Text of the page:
“What are you doing down there?”“I fell down.”“No, you didn’t. I saw what they did. Why’d you let them do that?”“I dunno. They’re older.”“So? You’re bigger.”“Why do you care? Either help me up or leave me alone.”
She stared at me for a minute, her dark eyes narrowed, as though she was seriously weighing thetwo options. After a beat she reached out her hand and pulled me to my feet. I stood a full headtaller than her, and as I wiped the mud from my jeans I caught her watching me again, sizing meup.
“They wouldn’t pick on you if you stopped standing out so much.”
It seemed like a ridiculous comment.
“I can’t help being tall.”
“Not just that. I heard you singing by the swings. I hear you in the bathroom at lunch. And everyone in school saw you win the spelling bee. No one likes a show off. Maybe if you stopped,they’d leave you alone.”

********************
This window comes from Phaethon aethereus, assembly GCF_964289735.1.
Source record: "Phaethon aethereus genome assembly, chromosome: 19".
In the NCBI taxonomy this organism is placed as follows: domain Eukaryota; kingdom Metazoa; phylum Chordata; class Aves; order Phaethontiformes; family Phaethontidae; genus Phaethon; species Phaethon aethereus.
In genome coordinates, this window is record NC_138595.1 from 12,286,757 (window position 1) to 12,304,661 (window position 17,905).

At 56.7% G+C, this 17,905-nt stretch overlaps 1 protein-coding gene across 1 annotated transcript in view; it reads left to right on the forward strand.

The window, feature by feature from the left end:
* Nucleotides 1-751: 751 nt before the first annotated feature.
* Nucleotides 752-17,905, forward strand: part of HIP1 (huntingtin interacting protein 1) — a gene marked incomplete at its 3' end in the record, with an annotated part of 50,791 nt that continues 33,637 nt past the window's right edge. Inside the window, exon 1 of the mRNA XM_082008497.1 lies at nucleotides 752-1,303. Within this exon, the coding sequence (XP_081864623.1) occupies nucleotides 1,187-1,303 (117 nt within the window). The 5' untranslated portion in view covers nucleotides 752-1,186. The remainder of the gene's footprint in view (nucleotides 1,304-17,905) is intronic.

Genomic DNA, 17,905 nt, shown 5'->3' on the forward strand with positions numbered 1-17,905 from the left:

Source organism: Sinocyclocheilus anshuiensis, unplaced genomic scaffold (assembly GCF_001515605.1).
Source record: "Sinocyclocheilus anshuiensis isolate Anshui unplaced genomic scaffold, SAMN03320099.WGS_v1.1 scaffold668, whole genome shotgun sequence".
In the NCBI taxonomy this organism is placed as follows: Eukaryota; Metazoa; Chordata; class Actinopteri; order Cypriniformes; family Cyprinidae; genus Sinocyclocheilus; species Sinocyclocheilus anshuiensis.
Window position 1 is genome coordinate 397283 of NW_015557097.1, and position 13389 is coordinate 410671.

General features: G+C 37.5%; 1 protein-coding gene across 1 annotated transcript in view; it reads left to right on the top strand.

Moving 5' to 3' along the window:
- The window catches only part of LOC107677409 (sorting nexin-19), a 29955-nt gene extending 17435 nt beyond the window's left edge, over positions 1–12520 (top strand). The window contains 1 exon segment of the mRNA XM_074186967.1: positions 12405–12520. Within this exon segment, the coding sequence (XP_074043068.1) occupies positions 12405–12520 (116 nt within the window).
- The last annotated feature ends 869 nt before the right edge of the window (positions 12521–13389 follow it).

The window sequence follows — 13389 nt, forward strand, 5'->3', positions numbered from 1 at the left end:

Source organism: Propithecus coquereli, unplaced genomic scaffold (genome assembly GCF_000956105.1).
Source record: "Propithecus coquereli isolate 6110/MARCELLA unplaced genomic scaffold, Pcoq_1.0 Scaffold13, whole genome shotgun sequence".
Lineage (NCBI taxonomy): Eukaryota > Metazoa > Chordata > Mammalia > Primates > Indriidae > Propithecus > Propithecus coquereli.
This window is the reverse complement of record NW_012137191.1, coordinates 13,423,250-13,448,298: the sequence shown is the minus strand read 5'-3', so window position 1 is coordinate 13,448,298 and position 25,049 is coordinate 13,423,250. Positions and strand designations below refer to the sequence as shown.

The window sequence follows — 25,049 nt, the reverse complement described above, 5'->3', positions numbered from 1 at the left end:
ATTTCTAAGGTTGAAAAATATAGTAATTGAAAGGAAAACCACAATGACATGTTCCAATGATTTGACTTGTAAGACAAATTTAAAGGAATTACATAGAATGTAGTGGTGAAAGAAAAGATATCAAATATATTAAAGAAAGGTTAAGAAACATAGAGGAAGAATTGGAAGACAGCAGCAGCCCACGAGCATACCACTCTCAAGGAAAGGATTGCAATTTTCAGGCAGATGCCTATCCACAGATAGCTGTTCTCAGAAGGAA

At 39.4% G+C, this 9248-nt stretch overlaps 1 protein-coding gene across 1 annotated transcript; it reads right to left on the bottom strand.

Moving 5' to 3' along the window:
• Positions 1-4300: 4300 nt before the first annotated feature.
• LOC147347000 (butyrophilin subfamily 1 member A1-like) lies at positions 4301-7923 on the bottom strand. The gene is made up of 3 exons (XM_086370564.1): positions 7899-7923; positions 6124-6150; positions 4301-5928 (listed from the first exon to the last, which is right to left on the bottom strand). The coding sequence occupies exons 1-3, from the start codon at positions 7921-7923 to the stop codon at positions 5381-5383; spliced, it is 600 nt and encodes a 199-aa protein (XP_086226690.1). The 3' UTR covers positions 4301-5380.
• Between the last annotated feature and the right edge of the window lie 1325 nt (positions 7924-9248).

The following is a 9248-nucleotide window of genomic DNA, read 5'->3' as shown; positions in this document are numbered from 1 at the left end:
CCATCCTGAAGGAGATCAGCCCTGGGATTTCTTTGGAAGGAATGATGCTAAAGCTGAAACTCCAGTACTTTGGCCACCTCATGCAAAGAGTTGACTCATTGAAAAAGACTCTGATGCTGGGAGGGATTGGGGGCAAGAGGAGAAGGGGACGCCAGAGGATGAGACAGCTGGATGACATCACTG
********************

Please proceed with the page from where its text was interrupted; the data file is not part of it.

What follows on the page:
Friends. The perpetual determiners of fate. This tiny little brunette stared up at me with her hugeeyes filled with nothing but sincerity in her sentiment. She wasn’t warning me or threatening me.She meant it. She wanted them to stop bothering me, and this was the one way she knew how tomake it stop.I think I fell in love with her in that moment.
She smiled at me, something more than happiness at my agreement on her face.
“Come on. We’ll show ‘em.”
I followed her across the soccer field next to the playground, where the older girls satindifferently on the bleachers, chewing the sugar-free gum their moms bought them and pickingat their nail polish. Santana crossed her arms again, her feet planted firmly shoulder-width apart.She called out the pack leader, who scoffed and got to her feet. Santana, as small as she was,stood on her toes and whispered something in the girl’s ear. After a moment the girl’s eyes wentwide, and she took a jerky step backward, her fingers at her mouth. Santana smirked. I wouldcome to know that face well over the next few years.